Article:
An analysis of adult African American men's perceived susceptibility of prostate cancer and perceived benefits and barriers to participation in early detection methods : implications for community-based health promotion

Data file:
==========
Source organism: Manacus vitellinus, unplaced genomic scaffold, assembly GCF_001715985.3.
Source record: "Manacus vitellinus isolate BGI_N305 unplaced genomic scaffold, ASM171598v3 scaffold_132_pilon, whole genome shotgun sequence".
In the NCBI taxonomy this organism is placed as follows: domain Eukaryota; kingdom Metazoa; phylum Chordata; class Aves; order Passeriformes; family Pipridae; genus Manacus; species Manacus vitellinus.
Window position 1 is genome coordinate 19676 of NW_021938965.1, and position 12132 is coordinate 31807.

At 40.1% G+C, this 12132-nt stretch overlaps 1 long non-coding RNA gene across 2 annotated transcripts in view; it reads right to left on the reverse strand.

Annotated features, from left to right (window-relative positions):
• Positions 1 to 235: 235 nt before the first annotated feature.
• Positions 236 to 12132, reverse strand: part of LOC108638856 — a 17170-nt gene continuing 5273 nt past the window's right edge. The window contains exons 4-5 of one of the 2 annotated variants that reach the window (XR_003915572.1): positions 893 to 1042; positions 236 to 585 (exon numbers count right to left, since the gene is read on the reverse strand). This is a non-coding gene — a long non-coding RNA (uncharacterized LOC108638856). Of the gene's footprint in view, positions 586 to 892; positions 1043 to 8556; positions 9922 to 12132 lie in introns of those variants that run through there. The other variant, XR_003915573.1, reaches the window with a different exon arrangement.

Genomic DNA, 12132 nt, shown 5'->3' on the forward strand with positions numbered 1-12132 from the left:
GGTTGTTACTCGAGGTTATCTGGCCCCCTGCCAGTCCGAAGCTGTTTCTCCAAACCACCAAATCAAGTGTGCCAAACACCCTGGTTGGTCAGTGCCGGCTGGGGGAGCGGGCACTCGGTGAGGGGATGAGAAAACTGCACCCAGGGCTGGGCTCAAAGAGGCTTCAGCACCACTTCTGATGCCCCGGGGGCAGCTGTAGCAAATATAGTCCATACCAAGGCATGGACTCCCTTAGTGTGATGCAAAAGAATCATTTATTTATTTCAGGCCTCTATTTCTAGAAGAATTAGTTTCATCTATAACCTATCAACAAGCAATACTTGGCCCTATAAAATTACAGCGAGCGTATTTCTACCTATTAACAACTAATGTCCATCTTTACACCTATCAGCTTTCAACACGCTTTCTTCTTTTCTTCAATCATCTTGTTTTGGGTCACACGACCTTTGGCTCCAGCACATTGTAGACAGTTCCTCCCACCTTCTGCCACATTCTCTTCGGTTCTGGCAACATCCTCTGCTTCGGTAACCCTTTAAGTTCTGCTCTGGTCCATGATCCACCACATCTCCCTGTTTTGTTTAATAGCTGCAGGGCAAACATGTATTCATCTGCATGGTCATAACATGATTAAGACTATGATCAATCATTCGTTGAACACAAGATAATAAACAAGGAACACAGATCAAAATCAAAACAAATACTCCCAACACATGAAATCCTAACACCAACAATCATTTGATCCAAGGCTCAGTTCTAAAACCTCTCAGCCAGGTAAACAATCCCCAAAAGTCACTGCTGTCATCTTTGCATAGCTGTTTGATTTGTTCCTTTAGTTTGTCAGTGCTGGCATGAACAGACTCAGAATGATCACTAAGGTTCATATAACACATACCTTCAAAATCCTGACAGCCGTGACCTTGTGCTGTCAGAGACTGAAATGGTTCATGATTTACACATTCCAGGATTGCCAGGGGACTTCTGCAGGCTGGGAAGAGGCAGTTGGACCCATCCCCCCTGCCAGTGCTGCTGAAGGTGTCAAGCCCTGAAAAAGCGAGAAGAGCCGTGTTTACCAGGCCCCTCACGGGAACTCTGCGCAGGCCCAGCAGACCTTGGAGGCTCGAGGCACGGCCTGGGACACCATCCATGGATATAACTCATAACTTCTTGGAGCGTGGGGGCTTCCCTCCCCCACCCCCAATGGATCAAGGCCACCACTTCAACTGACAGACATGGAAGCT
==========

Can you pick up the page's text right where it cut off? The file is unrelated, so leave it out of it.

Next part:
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The purpose of this research study was to investigate how adult African American men perceive their susceptibility (risk) of prostate cancer, benefits of screening, and barriers to participation in early detection methods. More importantly, this study examined differences in perceptions across six selected demographic variables (age, education level, household income, relationship status, geographic location, and family medical history). Data for this quantitative study includes 226 African American males, 18 years of age and older, recruited from religious organizations in urban, suburban and rural Illinois. The study sample was described using measures of central tendency (mean) and dispersion (standard deviation and range) for continuous-scaled variables and frequency and percentiles for categorical-scaled variables. Independent-samples t tests were used to examine family medical history and relationship status. Analysis of variance was used to determine whether perceptions differed significantly across the variables. Statistically significant ANOVA results were followed by Bonferroni adjusted independent-samples t tests to determine statistical differences between the variables. The findings indicate significant differences in perceived susceptibility (risk) of prostate cancer, benefits of screening, and barriers to participation in early detection methods across all the demographic variables examined. Additional findings suggest that a perceived lack of knowledge regarding early detection methods (84.1%, n=190) and perceived embarrassment of rectal examinations (72.5%, n=164) may negatively influence future screening intention among African American men, despite a fundamental study finding that reveals that 90.7% (n=205) of the participants agree that talking to someone who has undergone a DRE or PSA test would help dispel negative thoughts about prostate cancer screening. This finding supports existing literature on African American health behavior and advances the application of community-based health promotion. Self-directed learning is critical to the endurance of African American men. With the rapid changes in health policy and economics that impinge on African American communities, the process of self-reliance for health education will be essential. The adult education literature must inquire about the factors that stimulate self-directed learning among African American men and explore questions regarding the cultural inclusivity of African American men in the self-directed learning paradigms.